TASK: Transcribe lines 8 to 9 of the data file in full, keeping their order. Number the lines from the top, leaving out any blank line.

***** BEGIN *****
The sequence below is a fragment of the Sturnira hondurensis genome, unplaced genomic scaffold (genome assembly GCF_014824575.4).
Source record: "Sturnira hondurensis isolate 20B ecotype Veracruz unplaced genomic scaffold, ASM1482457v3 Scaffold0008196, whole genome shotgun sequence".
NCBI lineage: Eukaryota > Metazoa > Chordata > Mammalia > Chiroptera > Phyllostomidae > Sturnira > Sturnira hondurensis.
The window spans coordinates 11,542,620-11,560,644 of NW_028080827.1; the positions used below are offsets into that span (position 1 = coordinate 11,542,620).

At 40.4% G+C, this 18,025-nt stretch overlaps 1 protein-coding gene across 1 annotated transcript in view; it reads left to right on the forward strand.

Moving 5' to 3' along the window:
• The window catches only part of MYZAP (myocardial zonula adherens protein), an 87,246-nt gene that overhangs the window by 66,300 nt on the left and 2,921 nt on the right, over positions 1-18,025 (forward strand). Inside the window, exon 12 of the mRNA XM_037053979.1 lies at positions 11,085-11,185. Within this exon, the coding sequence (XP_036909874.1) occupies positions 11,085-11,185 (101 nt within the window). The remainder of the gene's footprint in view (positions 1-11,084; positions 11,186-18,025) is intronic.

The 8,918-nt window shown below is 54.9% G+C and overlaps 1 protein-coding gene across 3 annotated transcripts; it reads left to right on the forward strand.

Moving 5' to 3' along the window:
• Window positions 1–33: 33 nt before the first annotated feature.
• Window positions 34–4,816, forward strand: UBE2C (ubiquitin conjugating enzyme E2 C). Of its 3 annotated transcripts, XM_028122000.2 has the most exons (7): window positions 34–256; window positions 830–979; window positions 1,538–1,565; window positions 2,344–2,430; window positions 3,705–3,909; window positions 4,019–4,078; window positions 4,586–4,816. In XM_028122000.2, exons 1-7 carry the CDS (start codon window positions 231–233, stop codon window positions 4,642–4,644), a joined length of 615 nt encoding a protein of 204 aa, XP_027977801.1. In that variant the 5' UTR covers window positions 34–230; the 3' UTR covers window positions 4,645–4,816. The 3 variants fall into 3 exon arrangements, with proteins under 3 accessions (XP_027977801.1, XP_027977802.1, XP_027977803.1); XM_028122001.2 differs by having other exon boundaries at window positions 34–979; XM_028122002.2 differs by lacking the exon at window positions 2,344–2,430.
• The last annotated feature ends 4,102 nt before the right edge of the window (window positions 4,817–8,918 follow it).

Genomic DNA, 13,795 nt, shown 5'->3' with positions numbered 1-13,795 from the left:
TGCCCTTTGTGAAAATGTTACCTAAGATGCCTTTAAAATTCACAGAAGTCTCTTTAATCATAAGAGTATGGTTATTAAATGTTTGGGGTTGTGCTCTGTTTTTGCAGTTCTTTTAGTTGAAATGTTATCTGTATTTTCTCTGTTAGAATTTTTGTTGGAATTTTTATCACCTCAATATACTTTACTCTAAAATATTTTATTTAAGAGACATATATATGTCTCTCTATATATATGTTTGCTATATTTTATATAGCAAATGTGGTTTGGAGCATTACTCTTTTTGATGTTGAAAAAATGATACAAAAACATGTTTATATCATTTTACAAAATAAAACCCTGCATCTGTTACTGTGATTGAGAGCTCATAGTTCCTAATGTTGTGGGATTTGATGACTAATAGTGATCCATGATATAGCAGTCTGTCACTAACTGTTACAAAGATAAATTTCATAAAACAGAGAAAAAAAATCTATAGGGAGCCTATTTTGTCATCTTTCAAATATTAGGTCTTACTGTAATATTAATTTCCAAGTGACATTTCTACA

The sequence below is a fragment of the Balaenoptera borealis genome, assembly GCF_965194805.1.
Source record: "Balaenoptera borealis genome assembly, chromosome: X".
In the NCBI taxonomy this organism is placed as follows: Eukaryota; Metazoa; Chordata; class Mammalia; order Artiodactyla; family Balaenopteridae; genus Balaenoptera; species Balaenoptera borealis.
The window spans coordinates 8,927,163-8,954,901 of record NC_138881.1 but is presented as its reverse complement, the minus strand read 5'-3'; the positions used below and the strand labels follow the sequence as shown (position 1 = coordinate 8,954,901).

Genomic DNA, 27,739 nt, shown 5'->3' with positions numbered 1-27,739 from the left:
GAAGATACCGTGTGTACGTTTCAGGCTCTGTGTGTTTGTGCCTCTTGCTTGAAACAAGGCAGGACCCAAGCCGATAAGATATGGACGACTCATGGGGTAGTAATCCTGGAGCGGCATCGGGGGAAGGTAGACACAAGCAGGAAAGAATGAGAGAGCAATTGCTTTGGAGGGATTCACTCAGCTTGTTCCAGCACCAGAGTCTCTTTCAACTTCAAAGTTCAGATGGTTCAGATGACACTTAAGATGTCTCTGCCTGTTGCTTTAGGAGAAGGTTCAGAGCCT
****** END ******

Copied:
The 8,918-nt window shown below is 54.9% G+C and overlaps 1 protein-coding gene across 3 annotated transcripts; it reads left to right on the forward strand.

Moving 5' to 3' along the window: